Use the Investopedia Stock Simulator to trade the stocks mentioned in this stock analysis, risk free!

Related Articles
  1. Investing

    Time to Bring Active Back into a Portfolio?

    While stocks have rallied since the economic recovery in 2009, many active portfolio managers have struggled to deliver investor returns in excess.
  2. Investing

    What a Family Tradition Taught Me About Investing

    We share some lessons from friends and family on saving money and planning for retirement.
  3. Economics

    Investing Opportunities as Central Banks Diverge

    After the Paris attacks investors are focusing on central bank policy and its potential for divergence: tightened by the Fed while the ECB pursues easing.
  4. Stock Analysis

    The Biggest Risks of Investing in Pfizer Stock

    Learn the biggest potential risks that may affect the price of Pfizer's stock, complete with a fundamental analysis and review of other external factors.
  5. Professionals

    4 Must Watch Films and Documentaries for Accountants

    Learn how these must-watch movies for accountants teach about the importance of ethics in a world driven by greed and financial power.
  6. Stock Analysis

    Allstate: How Being Boring Earns it Billions (ALL)

    A summary of what Allstate Insurance sells and whom it sells it to including recent mergers and acquisitions that have helped boost its bottom line.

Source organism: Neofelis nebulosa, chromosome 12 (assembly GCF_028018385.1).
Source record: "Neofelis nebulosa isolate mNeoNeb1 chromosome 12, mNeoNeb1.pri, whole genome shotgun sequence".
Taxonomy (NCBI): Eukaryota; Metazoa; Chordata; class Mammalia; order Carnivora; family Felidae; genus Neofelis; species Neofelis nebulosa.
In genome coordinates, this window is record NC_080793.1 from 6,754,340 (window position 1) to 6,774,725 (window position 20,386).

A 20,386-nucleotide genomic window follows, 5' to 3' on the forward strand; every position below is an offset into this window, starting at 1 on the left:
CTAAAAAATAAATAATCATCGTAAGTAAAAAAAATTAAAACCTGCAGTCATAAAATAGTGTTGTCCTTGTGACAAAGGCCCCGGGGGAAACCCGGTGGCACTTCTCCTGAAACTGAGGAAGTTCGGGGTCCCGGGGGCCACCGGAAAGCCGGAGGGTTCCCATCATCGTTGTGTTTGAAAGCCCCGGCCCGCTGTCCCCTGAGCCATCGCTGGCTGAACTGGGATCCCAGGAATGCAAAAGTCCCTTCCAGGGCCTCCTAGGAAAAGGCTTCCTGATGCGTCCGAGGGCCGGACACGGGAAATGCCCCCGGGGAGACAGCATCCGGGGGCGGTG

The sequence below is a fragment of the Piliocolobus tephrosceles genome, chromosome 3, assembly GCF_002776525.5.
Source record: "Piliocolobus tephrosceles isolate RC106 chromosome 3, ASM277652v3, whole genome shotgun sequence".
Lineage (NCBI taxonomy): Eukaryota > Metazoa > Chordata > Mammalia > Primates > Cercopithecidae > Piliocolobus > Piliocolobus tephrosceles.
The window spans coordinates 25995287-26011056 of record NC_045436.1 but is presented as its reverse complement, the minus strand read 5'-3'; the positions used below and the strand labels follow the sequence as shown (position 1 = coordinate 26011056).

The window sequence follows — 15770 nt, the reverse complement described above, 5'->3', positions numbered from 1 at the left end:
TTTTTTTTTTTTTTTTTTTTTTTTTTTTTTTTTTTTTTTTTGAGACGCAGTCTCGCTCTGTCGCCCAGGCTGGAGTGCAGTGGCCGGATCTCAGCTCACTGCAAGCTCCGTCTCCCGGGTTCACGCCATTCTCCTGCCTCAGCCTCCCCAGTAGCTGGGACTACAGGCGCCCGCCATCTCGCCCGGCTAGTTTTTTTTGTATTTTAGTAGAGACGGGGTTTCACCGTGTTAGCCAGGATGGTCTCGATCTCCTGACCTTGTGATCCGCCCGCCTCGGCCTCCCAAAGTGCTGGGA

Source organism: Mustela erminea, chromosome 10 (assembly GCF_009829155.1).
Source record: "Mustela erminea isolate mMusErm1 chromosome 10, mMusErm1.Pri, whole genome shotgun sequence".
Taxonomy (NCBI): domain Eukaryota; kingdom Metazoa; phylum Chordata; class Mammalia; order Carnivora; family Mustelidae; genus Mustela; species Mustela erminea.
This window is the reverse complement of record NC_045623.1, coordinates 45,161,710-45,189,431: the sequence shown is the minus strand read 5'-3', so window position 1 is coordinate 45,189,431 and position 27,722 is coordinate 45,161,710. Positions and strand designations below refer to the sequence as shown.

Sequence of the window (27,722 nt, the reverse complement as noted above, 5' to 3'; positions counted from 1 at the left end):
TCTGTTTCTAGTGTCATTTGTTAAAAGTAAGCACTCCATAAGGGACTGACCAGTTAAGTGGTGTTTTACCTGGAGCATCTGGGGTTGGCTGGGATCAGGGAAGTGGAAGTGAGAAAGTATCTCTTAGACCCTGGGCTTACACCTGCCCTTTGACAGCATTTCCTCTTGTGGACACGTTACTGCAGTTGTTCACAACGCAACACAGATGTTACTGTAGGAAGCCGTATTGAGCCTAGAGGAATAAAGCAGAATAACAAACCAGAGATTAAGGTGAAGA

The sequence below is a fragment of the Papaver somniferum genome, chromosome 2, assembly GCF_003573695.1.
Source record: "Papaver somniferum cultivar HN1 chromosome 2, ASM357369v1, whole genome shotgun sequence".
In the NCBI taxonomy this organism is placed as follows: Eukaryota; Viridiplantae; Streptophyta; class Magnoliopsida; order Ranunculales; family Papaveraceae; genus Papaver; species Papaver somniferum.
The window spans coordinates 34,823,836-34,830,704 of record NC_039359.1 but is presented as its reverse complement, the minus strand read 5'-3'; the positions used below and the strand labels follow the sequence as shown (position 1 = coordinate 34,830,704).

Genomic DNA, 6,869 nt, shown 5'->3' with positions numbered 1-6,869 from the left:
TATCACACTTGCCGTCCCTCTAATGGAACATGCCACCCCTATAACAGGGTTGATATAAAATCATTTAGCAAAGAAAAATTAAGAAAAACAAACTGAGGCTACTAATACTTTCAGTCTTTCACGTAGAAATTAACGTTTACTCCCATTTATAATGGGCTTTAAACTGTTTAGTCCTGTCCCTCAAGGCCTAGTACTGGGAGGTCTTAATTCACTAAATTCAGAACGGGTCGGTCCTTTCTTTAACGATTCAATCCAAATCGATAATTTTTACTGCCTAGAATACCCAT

7. Chart Advisor

    Copper Continues Its Descent

    Copper prices have been under pressure lately and based on these charts it doesn't seem that it will reverse any time soon.
  8. Options & Futures

    Cyclical Versus Non-Cyclical Stocks

    Investing during an economic downturn simply means changing your focus. Discover the benefits of defensive stocks.
  9. Active Trading

    An Introduction To Depreciation

    Companies make choices and assumptions in calculating depreciation, and you need to know how these affect the bottom line.
  10. Markets

    PEG Ratio Nails Down Value Stocks

    Learn how this simple calculation can help you determine a stock's earnings potential.
  1. Which mutual funds made money in 2008?

    Out of the 2,800 mutual funds that Morningstar, Inc., the leading provider of independent investment research in North America, ... Read Full Answer >>
  2. Can working capital be depreciated?

    Working capital as current assets cannot be depreciated the way long-term, fixed assets are. In accounting, depreciation ... Read Full Answer >>
  3. Do working capital funds expire?

    While working capital funds do not expire, the working capital figure does change over time. This is because it is calculated ... Read Full Answer >>
  4. Do hedge funds invest in commodities?

    There are several hedge funds that invest in commodities. Many hedge funds have broad macroeconomic strategies and invest ... Read Full Answer >>
  5. How much working capital does a small business need?

    The amount of working capital a small business needs to run smoothly depends largely on the type of business, its operating ... Read Full Answer >>
  6. What does high working capital say about a company's financial prospects?

    If a company has high working capital, it has more than enough liquid funds to meet its short-term obligations. Working capital, ... Read Full Answer >>

You May Also Like

Trading Center